Malta votes to retain spring hunting with slim 2,220 majority

The divide between centres of liberal voters and rural areas will not go unnoticed. In Gozo, 62% of some 22,800 voters voted ‘yes’; but in the tenth district, 70% of 17,400 voters voted ‘no’. The major difference was the turnout: less people came out to vote in the tenth district.

Hunting campaign spokesperson Kathleen Grima
Hunting campaign spokesperson Kathleen Grima
Joe Perici Calascione and Kathleen Grima.
Joe Perici Calascione and Kathleen Grima.
Masters of the hunt: FKNK chief executive Lino Farrugia and president Joe Perici Calascione at the Msida offices of the hunting lobby. Photo: John Pisani
Masters of the hunt: FKNK chief executive Lino Farrugia and president Joe Perici Calascione at the Msida offices of the hunting lobby. Photo: John Pisani
Hunters celebrate their referendum win in Qormi. Photo: John Pisani
Hunters celebrate their referendum win in Qormi. Photo: John Pisani
Hunters celebrate their referendum win. Photo: John Pisani
Hunters celebrate their referendum win. Photo: John Pisani
Hunters celebrate their referendum win. Photo: John Pisani
Hunters celebrate their referendum win. Photo: John Pisani
Hunters celebrate their referendum win in Qormi. Photo: John Pisani
Hunters celebrate their referendum win in Qormi. Photo: John Pisani
Hunters celebrate their referendum win. Photo: John Pisani
Hunters celebrate their referendum win. Photo: John Pisani
Hunters celebrate their referendum win. Photo: John Pisani
Hunters celebrate their referendum win. Photo: John Pisani
Hunters celebrate their referendum win. Photo: John Pisani
Hunters celebrate their referendum win. Photo: John Pisani
Hunters celebrate their referendum win. Photo: John Pisani
Hunters celebrate their referendum win. Photo: John Pisani
Hunters celebrate their referendum win. Photo: John Pisani
Hunters celebrate their referendum win. Photo: John Pisani
Hunters celebrate their referendum win. Photo: John Pisani
Hunters celebrate their referendum win. Photo: John Pisani
Hunters celebrate their referendum win in Qormi. Photo: John Pisani
Hunters celebrate their referendum win in Qormi. Photo: John Pisani
Hunters celebrate their referendum win in Qormi. Photo: John Pisani
Hunters celebrate their referendum win in Qormi. Photo: John Pisani
Hunters celebrate their referendum win in Qormi. Photo: John Pisani
Hunters celebrate their referendum win in Qormi. Photo: John Pisani

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Another historic referendum for the Maltese has sealed the thinnest of majorities of just 2,220 votes to retain a spring hunting season despite an EU ban.

Voters were called to the polls on Saturday after the Campaign Against Spring Hunting successfully presented 40,000 signatures in a petition for an abrogative referendum, to demand that the government no longer derogates from the EU ban.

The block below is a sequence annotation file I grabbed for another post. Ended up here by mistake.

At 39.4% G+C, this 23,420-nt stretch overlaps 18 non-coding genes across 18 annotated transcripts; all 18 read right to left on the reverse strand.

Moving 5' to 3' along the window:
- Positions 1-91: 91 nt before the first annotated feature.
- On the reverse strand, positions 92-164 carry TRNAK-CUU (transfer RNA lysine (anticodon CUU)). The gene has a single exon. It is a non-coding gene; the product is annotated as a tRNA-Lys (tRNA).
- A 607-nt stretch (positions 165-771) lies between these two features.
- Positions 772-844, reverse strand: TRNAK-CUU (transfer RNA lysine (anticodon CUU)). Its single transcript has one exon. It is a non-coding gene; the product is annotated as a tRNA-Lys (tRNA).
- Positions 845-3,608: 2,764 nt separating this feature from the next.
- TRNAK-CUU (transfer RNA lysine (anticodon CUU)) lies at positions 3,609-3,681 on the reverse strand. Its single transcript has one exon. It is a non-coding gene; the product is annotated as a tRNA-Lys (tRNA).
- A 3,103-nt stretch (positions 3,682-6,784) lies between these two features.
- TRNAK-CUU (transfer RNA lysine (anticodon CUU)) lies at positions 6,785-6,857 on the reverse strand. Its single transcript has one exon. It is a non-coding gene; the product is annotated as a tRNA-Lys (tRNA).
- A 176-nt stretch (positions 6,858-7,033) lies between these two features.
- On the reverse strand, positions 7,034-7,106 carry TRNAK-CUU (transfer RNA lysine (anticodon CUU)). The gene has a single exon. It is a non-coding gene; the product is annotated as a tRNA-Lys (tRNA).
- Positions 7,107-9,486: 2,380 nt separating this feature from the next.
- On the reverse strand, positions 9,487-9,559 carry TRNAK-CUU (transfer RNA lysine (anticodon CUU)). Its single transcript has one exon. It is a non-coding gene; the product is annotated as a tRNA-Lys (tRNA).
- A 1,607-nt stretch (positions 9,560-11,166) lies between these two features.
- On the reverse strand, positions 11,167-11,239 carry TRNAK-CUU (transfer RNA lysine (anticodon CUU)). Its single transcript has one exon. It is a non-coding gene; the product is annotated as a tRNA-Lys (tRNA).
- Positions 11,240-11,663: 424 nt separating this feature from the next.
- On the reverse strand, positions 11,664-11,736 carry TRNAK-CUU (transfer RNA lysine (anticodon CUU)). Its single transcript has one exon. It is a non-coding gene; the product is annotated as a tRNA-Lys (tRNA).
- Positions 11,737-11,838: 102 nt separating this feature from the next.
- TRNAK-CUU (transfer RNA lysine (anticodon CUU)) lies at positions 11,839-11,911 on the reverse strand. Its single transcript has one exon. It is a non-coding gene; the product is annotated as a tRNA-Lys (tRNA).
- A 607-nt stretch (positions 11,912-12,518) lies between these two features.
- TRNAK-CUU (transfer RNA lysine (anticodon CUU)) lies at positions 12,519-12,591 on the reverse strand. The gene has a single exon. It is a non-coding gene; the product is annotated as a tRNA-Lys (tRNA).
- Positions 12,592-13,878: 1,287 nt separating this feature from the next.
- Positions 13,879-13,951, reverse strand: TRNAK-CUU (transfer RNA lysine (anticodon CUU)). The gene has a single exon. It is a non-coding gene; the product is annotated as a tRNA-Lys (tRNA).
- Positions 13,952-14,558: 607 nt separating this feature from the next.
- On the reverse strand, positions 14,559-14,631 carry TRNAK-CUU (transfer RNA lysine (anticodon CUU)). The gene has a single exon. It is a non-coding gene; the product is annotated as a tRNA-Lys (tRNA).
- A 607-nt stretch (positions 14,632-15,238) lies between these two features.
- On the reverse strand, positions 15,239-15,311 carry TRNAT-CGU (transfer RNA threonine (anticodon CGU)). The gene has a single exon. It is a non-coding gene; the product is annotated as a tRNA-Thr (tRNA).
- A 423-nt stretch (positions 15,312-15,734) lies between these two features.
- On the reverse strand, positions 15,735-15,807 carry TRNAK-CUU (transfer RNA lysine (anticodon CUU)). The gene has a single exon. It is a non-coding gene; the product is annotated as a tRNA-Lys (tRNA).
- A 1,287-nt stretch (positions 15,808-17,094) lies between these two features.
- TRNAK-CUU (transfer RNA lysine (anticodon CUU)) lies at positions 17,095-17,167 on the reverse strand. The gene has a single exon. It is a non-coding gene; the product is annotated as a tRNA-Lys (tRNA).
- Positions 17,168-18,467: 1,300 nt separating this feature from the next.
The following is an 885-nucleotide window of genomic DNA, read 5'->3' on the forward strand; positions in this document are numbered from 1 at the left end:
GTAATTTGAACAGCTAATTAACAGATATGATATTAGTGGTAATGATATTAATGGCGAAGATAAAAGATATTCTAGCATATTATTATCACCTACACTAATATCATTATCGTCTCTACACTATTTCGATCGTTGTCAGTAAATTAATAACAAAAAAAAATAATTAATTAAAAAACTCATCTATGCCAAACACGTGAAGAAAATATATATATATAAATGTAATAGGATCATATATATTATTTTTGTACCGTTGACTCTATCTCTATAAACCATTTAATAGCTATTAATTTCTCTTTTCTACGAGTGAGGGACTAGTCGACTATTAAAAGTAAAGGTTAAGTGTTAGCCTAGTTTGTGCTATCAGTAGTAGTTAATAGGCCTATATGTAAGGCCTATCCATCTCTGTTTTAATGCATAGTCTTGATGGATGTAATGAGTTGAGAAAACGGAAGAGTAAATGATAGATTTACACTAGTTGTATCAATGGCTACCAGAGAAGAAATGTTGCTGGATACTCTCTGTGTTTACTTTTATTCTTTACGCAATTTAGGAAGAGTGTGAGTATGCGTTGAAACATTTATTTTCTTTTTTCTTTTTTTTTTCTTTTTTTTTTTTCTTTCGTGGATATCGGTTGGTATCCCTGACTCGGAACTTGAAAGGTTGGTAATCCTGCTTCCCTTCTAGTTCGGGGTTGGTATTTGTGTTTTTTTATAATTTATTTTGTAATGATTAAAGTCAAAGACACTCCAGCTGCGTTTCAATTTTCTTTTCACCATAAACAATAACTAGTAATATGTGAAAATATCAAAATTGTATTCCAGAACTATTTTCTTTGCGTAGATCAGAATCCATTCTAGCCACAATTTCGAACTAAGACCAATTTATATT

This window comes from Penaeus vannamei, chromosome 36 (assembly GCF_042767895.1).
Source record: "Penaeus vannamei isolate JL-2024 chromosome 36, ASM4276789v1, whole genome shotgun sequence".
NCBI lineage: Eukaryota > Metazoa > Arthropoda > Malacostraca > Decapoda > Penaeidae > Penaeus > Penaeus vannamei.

The campaign supporting spring hunting, which voted Yes to retain the derogation, managed to bring out the vote in traditional hunting districts.

The hunting lobby’s chief executive, Lino Farrugia, was nowhere to be seen throughout the campaign but was at the Naxxar counting hall to reap the fruits of his victory: 126,434 votes in favour of the derogation, against 124,214 votes against.

The margin was enough to force Prime Minister Joseph Muscat to warn hunters he would close the season if illegalities persist, originally the reason why campaigners demanded the referendum.

Crucially, hunters found majorities in Labour-leaning electoral districts and in Gozo. Muscat played down claims that the Labour Party’s electoral machine actively supported hunting campaigners, echoing the prime minister’s declared intention to vote ‘yes’.

On the other hand, the Spring Hunting Out (Shout) campaign garnered majorities in the inner harbour’s first district, and in pale-blue districts, urban centres and outer harbour areas in the east and north like Sliema, St Julian’s and St Paul’s Bay.

The divide between centres of liberal voters and rural areas will not go unnoticed. In Gozo, 62% of some 22,800 voters voted ‘yes’; but in the tenth district, 70% of 17,400 voters voted ‘no’. The major difference was the turnout: less people came out to vote in the tenth district.

Local councils in 34, mainly Labour-led localities, were also held, serving as a pull factor for voters. Large numbers of undecided voters could have been swayed by Labour’s perceived allegiance to the hunting fraternity, or by a protest vote against the Prime Minister, whose concessions to the hunting lobby are dictated by a pre-electoral agreement.

Hunters in Malta can hunt for two species of bird during 20 days of spring, on condition that they keep within a quota of some 11,000 turtle dove and 5,500 quail – in a derogation from the EU ban that was confirmed by the European Court of Justice when the Maltese government was taken to court by the European Commission.

Conservationists claim the government is not applying the derogation in strict conformity with the Birds Directive, which bans hunting in spring, and that hunters do not declare their full catches.

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